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Older Drivers and Avoiding Disaster: Part I – Keystone Elder Law – Mechanicsburg, PA

Driving is a sensitive issue for many older adults and their families. PennDOT reports that the number of drivers age 65 and older in our state has increased steadily over the last ten years, totaling 1,901,546 in 2015. Age alone cannot be used to determine one’s fitness to drive, since the ability to drive safely is dependent upon cognitive and physical skills, which vary greatly among older adults.  Due to the highly sensitive nature of driving safety, families often tend to delay or avoid discussions with older drivers until obvious impairment exists, at which time heightened emotions are present, as well as increased risks for both the driver and the general public.  An accurate understanding of statistics related to older drivers, signs of potential safety risks, and techniques which can be used to share concerns with older drivers can lead to earlier and calmer discussions which preserve the dignity of the older driver and allow opportunities to pre-plan for changes in driving ability.

People often assume that older drivers are more likely to be involved accidents than the rest of the driving population. PennDot publishes an annual report of statewide crash statistics in numerous categories.  Their data from 2014 revealed that out of the total number of drivers involved in car crashes in PA, all of the older age groups (61-65, 66-70, 71-75, and over 75) had a lower percentage of drivers involved in accidents than the younger age groups.  These results applied to both males and females.  The results may be due in part to alterations in driving habits which older adults often practice; such as reducing nighttime and highway driving, observing speed limits, and avoiding drinking and driving.

However, it is significant to note that when the data was broken down by the location of crashes, it revealed that older drivers are more likely than other age groups to be involved in crashes at intersections. All driving situations require complex skills and quick decision-making, but navigating intersections is one of the more challenging driving tasks. Normal age-related changes, the presence of certain medical conditions, and even side effects of medications can limit the ability of older adults to handle certain driving situations safely and effectively by causing alterations in vision, hearing, attention, reaction time, strength, flexibility, and coordination.

These crashes at intersections are also more likely to result in death for older drivers. In 2013, 45% of fatalities in accidents involving passenger vehicles in a multiple vehicle crashes at intersections were drivers age 85 and older.  This is more than double the rate for 16-19 year olds, which is another age group that often is considered to be high risk (Insurance Institute for Highway Safety).  The risk of death in these types of accidents actually increases steadily beginning with the 60-64 year old age group.  Although we’ve noted that older adults don’t have a higher risk of being involved in accidents, they are more likely to experience severe injuries, medical complications, and death than younger adults, due to the physiological changes that occur with increasing age and the presence of chronic health conditions.  This is true for both older drivers and passengers.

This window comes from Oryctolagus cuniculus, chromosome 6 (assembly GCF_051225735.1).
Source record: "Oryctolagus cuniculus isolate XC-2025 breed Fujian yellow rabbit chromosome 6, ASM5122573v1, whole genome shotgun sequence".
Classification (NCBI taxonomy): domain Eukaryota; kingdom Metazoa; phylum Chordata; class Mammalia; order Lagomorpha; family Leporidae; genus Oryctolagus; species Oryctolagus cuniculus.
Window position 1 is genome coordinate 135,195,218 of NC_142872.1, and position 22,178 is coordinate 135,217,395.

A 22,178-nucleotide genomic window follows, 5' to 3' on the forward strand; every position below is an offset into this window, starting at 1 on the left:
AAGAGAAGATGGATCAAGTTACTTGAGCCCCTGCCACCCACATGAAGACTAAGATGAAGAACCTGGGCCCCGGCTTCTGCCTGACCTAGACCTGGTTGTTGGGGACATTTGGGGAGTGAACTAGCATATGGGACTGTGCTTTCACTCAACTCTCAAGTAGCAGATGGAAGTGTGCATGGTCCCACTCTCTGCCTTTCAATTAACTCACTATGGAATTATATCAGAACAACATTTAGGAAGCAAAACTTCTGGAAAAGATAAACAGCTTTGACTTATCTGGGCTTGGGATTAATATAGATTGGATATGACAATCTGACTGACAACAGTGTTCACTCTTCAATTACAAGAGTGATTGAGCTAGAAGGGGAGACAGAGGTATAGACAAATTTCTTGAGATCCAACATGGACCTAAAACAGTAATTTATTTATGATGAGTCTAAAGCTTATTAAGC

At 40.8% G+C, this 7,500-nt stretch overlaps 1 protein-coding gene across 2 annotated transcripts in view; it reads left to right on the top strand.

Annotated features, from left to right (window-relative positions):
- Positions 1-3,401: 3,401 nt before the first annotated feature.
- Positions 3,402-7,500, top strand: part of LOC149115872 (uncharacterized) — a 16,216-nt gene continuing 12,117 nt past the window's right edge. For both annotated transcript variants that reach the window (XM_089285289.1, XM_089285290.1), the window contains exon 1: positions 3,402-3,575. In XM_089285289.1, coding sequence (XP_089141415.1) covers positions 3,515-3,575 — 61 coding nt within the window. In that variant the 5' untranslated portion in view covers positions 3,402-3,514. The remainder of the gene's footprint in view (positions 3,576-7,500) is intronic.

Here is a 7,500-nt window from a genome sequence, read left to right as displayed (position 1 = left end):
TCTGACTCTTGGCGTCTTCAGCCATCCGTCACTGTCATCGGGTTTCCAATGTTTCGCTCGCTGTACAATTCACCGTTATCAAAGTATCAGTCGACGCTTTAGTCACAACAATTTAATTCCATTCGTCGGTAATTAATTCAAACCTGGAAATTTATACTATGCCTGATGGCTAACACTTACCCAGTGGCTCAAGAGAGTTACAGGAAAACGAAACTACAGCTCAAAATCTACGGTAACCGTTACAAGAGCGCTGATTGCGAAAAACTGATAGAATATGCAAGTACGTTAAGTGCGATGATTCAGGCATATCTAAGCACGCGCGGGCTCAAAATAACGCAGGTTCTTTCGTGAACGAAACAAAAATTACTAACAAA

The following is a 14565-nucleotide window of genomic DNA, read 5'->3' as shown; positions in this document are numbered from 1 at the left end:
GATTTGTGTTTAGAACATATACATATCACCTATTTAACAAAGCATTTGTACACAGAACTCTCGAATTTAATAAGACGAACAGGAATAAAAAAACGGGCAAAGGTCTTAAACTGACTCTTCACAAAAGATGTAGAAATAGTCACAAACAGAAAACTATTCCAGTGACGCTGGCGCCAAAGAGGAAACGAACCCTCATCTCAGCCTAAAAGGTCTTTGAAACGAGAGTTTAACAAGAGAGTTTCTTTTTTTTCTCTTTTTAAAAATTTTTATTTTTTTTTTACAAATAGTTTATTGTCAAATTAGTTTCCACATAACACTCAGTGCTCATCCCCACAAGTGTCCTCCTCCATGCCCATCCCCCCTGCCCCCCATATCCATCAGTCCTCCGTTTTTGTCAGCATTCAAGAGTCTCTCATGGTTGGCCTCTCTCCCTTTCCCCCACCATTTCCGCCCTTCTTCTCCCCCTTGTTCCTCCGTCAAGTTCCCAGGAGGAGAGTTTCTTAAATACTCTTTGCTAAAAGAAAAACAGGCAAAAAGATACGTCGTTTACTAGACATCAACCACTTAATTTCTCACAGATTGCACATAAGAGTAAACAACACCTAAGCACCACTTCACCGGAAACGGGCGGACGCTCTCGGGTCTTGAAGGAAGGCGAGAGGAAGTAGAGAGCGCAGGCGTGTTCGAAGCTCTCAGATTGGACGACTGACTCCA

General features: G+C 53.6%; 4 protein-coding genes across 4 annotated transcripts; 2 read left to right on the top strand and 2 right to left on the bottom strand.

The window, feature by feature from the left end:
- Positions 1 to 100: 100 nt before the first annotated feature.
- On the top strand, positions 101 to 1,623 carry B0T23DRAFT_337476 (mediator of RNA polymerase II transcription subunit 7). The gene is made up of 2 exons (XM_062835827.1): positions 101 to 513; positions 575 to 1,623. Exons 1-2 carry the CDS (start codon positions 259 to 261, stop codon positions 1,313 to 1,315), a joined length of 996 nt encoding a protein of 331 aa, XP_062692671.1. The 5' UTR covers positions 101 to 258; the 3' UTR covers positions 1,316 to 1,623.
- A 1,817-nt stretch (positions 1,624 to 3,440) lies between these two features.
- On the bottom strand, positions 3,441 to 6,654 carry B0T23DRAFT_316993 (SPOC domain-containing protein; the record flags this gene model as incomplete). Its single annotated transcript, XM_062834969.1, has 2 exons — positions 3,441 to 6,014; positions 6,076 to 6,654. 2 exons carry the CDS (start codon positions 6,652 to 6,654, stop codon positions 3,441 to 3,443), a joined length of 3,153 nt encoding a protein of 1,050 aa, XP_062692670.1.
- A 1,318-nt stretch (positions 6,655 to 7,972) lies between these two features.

There are numerous health conditions which can negatively affect driving skills. Health care providers cannot “take away” an individual’s driver’s license. That decision is made by PennDOT. However, guidelines are in place for health care providers to report to the state the presence of certain disorders or disabilities which may impair an individual’s ability to drive safely.  Some of these conditions include limitations of vision; seizure disorder; unstable diabetes; heart or circulatory conditions which cause fainting, dizziness, or lack of coordination; neuromuscular, orthopedic, and other conditions which limit the use of one or more joints or extremities for more than 90 days; and mental conditions which potentially lead to inattentiveness, increased aggression, hallucinations, and contemplation of suicide. Private individuals may also report concerns about a person’s driving to the state.  When writing to PennDOT, the full name of the driver, birth date, and home address or social security number must be provided.  The individual sending the report must also sign the letter and provide contact information in case PennDOT has additional questions.

When a report is made to the state about a medical condition which may impair driving skills, an evaluation is completed which can result in the addition of restrictions to driving privileges, the recall of a license, a request for more information, or the need to complete a driver’s examination.  Medical reporting can also be made to reverse previous driving restrictions or license recall.  In all cases, these reports are confidential and the individual about whom a report is filed will not have access to it.  Anyone who provides a report to the state is immune from civil or criminal liability.  PennDOT believes that medical reporting by health care providers is the most effective option for preventing medically impaired individuals from driving.

Next week we will consider some of the warning signs that an older adult’s driving safety is impaired.

Karen Kaslow, RN